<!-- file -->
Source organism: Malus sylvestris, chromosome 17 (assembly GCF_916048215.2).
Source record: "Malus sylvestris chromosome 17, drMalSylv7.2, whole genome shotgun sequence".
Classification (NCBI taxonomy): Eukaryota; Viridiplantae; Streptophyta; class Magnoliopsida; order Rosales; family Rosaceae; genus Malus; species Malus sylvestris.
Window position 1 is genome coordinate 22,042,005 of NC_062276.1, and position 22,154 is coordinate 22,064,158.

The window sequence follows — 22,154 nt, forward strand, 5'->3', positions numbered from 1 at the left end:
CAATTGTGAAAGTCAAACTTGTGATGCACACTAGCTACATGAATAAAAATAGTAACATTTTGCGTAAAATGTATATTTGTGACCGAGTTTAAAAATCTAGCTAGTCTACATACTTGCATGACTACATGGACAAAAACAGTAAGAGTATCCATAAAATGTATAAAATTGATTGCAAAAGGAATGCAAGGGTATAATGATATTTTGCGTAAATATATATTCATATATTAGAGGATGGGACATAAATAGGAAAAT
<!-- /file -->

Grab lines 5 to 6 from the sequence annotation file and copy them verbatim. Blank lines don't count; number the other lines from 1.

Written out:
The window sequence follows — 22,154 nt, forward strand, 5'->3', positions numbered from 1 at the left end:
CAATTGTGAAAGTCAAACTTGTGATGCACACTAGCTACATGAATAAAAATAGTAACATTTTGCGTAAAATGTATATTTGTGACCGAGTTTAAAAATCTAGCTAGTCTACATACTTGCATGACTACATGGACAAAAACAGTAAGAGTATCCATAAAATGTATAAAATTGATTGCAAAAGGAATGCAAGGGTATAATGATATTTTGCGTAAATATATATTCATATATTAGAGGATGGGACATAAATAGGAAAAT